Trump sends top team to meet Mexican president-elect

Trump’s A-team goes south of the border for full-court press: Pompeo, Nielsen, Mnuchin AND Jared Kushner visit with Mexico’s president-elect to talk trade and border security

  • Secretary of State Mike Pompeo, Kirstjen Nielsen, Steve Mnuchin and Trump adviser Jared Kushner headde to Mexico on Friday
  • President-elect Andres Manuel Lopez Obrador met with the delegation to talk about trade, border security and other topics
  • Photos show the group shaking hands and laughing
  • U.S.-Mexico relations have been strained since Donald Trump took office 
  • Outgoing president Enrique Pena Nieto’ as abruptly canceled two visits to Washington, adding to the tension
  • But ‘OMLA,’ as Lopez Obrador is called, was all smiles
  • Kushner may not be allowed to dissect whatever intelligence U.S. officials pick up in Mexico; he doesn’t yet have the highest-level security clearance restored 

President Donald Trump sent a team of top officials to Mexico on Friday to meet with President-elect Andres Manuel Lopez Obrador, an anti-establishment leftist who has been elected at a low point in relations between the neighboring countries.

Secretary of State Mike Pompeo is leading the high-level delegation, which includes Trump’s son-in-law and senior aide Jared Kushner, Homeland Security Secretary Kirstjen Nielsen, and Treasury Secretary Steven Mnuchin.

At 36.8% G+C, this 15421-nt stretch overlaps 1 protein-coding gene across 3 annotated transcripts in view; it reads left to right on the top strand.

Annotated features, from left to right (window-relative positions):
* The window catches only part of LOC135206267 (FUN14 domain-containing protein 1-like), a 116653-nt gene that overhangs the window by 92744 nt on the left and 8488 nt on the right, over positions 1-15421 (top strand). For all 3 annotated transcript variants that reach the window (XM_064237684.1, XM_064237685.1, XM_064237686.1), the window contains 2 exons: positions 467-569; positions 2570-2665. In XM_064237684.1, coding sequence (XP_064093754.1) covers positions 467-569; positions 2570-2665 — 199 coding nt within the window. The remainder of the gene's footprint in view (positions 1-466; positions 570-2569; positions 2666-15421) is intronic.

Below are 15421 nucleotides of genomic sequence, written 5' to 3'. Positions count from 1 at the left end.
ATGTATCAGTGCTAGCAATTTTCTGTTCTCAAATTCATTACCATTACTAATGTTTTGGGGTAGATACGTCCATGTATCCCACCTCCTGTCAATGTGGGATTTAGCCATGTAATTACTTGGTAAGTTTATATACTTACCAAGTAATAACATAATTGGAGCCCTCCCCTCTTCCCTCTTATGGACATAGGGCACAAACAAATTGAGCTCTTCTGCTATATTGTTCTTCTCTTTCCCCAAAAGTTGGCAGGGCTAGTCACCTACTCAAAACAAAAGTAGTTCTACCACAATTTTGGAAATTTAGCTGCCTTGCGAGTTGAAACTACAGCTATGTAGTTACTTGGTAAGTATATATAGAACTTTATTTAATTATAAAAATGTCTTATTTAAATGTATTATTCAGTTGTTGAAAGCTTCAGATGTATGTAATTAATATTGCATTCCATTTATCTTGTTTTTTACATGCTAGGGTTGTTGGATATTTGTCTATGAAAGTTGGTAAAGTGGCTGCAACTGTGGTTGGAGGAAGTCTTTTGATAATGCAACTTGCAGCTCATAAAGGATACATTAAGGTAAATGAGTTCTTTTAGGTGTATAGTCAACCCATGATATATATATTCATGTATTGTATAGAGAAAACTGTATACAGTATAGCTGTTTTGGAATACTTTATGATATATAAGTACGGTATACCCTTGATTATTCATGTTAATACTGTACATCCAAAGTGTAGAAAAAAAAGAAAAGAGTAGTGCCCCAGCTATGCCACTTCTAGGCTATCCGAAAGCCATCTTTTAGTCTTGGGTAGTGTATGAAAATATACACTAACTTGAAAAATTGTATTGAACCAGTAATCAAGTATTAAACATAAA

Trade, immigration and security was on the agenda – and the contentious tussle of the border – according to a senior State Department official.

The one-day visit includes meetings with outgoing Mexican President Enrique Pena Nieto, who hands power to Lopez Obrador on December 1, and Foreign Minister Luis Videgaray.

Kushner may have a problem when he returns to the U.S., however, if the delegation brings back sensitive intelligence: While he recently was given a ‘top secret’ security clearance after 16 months of waiting, he doesn’t yet have the highest-level status.

Secretary of State Mike Pompeo and Mexico’s president-elect Andres Manuel Lopez Obrador met in Mexico City on Friday as the Trump administration tries to charm the new leader south of the border

Treasury Secretary Steven Mnuchin (front) and senior adviser to the president Jared Kushner (back) were part of the delegation, along with Homeland Security Secretary Kirstjen Nielsen

Big moment: OMLA shook hands with Jared at his party’s headquarters in Mexico City while newly appointed Secretary of Foreign Affairs Marcelo Ebrard (right) looked on

Kushner had that top-shelf status on an interim basis for the first year of the Trump presidency, until Chief of Staff John Kelly canceled it as part of a security-tightening effort.  

U.S.-Mexico relations have been strained since Trump won the White House in 2016 after a campaign laced with anti-Mexican insults, attacks on the North American Free Trade Agreement, and vows to make Mexico pay for a border wall.

Since then, U.S. tariffs on Mexican steel and aluminum, Trump’s ‘zero-tolerance’ policy on undocumented immigrants, separation of immigrant families and Pena Nieto’s two abrupt cancellations of visits to Washington have only added to the tension.

Lopez Obrador, widely known as ‘AMLO,’ pledged during the campaign to ‘put [Trump] in his place.’